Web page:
The beauty of the source article I used, “Interculturality vs. Intercultural Competencies in Latin America,” is that the authors introduce facts and history we all know, but they put them into a context in such a way that makes total sense and creates new meaning. At least for me.
For example, one of their points is how Latin Americans have lived interculturality for hundreds of years if not longer: wars, imperialism and commerce between the many distinct indigenous cultures, then conquistadores, colonialism, slavery and intercontinental commerce. Intercultural competence on this stage is not some new import during the current age of global economic interdependence. Rather, Latin America’s gold, silver, emeralds and such were important to European economies beginning centuries ago. The authors’ point is, one of the valuable contributions that Latin American interculturalidad can add to the largely northern and western-originated notions of intercultural communication or intercultural competence is this: power, specifically power imbalances.
“Interculturality, the preferred term in Latin America, refers to a historic condition, a radical restructuring of the historically uneven relations of wealth and power that have existed between Europeans and their descendants and indigenous and other subordinated groups during the last half millennium. The aim is decolonization of institutions and the sociocultural fabric of the country.”
— A. Medina-López-Portillo and John H. Sinnigen, “Interculturality vs. Intercultural Competencies in Latin America,” chapter 13 in Deardorff 2009, Sage Handbook of Intercultural Competence
- Is counter-hegemonic; focuses on the balance of power
- Starts with the needs of marginalized cultures (diverse indigenous movements from Mexico to Bolivia and Ecuador)
- Advocates mutual respect and economic and political equality rather than the acculturation of the oppressed
- Incorporates Andean/Amazonian concepts such as respect for Pachamama, good living, communitarian practices
- Multilingual integration
- Decades of dialogue leading to constitutional specificity
I want to thank this client for making this request of me, as it spurred me to learn more about a colleague’s work, and also to learn more about the work of Nestor García Canclini (more about his work in another blog post). I also want to thank Adri and John, whose work, I feel, is very important. I hope this might spur more of us to read, incorporate and build on their findings.
I have posted three PowerPoint slides summarizing this article, and you are welcome to download and use them if they might serve you. Please be sure to retain all source references, including the authors’ and Cultural Detective‘s. Together we can make a difference!
What do you think about the authors’ premises? How might we help the intercultural field to incorporate the Latin American perspective? How do you handle power differences in your work? I look forward to hearing from you!
Born and raised in Mexico City, Adriana Medina-López-Portillo is Assistant Professor of Intercultural Communication and Spanish in the Department of Modern Languages, Linguistics and Intercultural Communication at the University of Maryland, Baltimore County (UMBC). She is an accomplished intercultural trainer, having designed and led workshops for higher education, not-for-profit, governmental, and corporate clients in the United States and abroad. Among her favorite appointments are training for The Scholar Ship, a transnational academic program housed on a passenger ship, and offering pre-departure and on site orientations for the King Abdullah University of Science and Technology (KAUST) in Saudi Arabia. John Sinnigen is Prof. of Spanish and Intercultural Communication at UMBC. He is the co-editor of América para todos los americanos: prácticas interculturales (Mexico: UNAM, 2012).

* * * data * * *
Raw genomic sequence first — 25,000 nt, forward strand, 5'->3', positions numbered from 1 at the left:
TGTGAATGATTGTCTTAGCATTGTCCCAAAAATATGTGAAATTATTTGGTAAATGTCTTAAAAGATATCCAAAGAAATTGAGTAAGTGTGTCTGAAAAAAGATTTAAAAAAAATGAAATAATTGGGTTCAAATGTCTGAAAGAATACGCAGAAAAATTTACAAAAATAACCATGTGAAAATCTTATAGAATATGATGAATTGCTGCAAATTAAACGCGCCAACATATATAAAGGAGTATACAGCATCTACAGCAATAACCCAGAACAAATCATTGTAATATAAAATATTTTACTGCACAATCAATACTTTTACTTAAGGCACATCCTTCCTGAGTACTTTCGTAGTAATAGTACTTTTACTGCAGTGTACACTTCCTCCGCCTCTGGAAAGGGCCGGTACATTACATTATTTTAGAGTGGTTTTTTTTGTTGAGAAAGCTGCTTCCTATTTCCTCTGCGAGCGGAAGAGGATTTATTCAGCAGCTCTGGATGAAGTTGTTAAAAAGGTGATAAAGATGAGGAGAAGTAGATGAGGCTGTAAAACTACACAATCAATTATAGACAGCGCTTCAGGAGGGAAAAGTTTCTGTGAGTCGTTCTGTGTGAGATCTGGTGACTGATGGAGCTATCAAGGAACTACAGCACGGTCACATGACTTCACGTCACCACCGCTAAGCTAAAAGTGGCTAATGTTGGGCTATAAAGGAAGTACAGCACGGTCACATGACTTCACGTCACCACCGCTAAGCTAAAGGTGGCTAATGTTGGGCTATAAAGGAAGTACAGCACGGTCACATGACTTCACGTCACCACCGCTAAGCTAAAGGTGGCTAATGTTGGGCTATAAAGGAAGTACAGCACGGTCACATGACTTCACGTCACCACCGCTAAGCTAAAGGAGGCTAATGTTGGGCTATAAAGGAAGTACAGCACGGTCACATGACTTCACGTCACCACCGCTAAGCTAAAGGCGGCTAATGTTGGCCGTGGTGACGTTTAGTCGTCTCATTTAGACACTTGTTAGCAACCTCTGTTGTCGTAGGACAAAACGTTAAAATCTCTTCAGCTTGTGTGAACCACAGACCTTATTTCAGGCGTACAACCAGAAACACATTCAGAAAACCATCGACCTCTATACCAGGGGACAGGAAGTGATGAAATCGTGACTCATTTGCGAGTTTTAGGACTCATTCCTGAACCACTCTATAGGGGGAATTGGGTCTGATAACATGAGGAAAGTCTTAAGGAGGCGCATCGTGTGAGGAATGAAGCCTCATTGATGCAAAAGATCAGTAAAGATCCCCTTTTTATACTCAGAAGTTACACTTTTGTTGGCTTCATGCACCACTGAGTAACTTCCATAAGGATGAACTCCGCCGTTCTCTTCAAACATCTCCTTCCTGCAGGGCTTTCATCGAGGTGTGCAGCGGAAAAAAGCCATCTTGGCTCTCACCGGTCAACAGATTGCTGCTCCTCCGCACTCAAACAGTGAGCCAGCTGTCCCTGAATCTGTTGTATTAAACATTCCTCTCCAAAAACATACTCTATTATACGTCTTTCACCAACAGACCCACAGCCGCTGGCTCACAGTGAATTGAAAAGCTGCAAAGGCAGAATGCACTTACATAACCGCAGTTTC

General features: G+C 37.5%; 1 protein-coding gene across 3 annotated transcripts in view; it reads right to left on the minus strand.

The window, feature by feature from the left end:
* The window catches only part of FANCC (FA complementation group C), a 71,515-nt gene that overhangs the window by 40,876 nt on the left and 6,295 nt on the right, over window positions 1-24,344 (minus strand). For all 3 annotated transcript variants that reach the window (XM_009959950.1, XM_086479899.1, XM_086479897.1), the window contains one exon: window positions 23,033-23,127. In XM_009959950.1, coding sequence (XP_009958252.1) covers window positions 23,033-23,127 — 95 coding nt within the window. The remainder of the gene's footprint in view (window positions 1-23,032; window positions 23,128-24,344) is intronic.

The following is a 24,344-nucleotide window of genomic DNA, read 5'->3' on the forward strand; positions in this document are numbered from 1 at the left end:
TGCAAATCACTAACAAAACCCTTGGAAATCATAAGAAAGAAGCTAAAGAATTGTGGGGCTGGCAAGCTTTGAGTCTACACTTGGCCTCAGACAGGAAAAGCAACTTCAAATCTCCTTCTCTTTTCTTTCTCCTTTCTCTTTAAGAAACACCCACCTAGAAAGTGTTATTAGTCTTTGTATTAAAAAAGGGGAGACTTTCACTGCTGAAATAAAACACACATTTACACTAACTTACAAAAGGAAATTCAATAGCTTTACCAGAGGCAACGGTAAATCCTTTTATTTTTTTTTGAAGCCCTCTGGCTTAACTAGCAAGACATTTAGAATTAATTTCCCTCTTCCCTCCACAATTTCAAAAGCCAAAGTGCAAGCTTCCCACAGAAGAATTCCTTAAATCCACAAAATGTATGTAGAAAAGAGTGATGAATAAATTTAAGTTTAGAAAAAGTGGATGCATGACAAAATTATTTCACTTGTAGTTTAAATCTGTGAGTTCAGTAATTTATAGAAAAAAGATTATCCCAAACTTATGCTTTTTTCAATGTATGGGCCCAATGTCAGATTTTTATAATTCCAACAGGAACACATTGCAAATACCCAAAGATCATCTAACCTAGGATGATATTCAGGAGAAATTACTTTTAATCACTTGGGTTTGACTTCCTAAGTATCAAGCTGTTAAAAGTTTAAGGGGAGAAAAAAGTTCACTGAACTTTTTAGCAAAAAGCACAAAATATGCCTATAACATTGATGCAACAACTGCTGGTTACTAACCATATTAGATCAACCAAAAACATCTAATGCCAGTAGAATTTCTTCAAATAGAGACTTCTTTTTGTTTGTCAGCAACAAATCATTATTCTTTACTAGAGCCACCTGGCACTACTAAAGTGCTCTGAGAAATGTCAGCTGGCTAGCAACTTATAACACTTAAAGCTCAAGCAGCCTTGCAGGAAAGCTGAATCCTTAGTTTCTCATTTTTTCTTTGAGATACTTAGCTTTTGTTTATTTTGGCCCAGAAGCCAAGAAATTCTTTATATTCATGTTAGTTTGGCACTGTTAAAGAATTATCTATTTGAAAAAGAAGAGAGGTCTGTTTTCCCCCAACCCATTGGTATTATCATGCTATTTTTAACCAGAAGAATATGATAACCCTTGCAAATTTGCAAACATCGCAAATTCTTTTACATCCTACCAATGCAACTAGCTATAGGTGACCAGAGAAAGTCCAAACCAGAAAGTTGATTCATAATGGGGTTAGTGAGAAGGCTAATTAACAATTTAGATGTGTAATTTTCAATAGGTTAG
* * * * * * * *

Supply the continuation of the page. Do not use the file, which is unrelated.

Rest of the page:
Frequently and for many years I have cited Milton Rokeach’s The Open and Closed Mind when people ask me about intercultural competence. In this book he talks about the importance of holding beliefs tentatively and situationally instead of imposing them on or expecting them of others.
“A closed way of thinking could be associated with any ideology regardless of content. It includes an authoritarian outlook on life, an intolerance towards those with opposing beliefs, and a sufferance of those with similar beliefs.”
According to this line of thinking, open-minded people may hold their beliefs firmly and strongly, but they also respect others’ rights to believe something different. They believe their path is right for them, but they do not believe it is necessarily the one and only path for everyone on the planet. “It is not so much what you believe that counts, but how you believe,” Rokeach tells us.
In our current age of heightened religious and nationalistic fervor, “belief holding” or “permeability of beliefs” seems more important than ever. As do religious or spiritual beliefs as dimensions of culture and cross-cultural interaction.
In this context, today I read the headline, “Highly Religious Less Motivated by Compassion.” Oh dear. I read on to find out that it is the key finding of social psychologists at the University of California Berkeley, who have conducted three separate studies since 2004 on a largely US American sample.
“Overall, we find that for less religious people, the strength of their emotional connection to another person is critical to whether they will help a person or not. The more religious, on the other hand, may ground their generosity less in emotion, and more in other factors such as doctrine, a communal identity, or reputational concerns.”
Perhaps it is time for all of us who coach, train, or educate on the topic of intercultural communication to remember this important competence, which was first published back in 1960.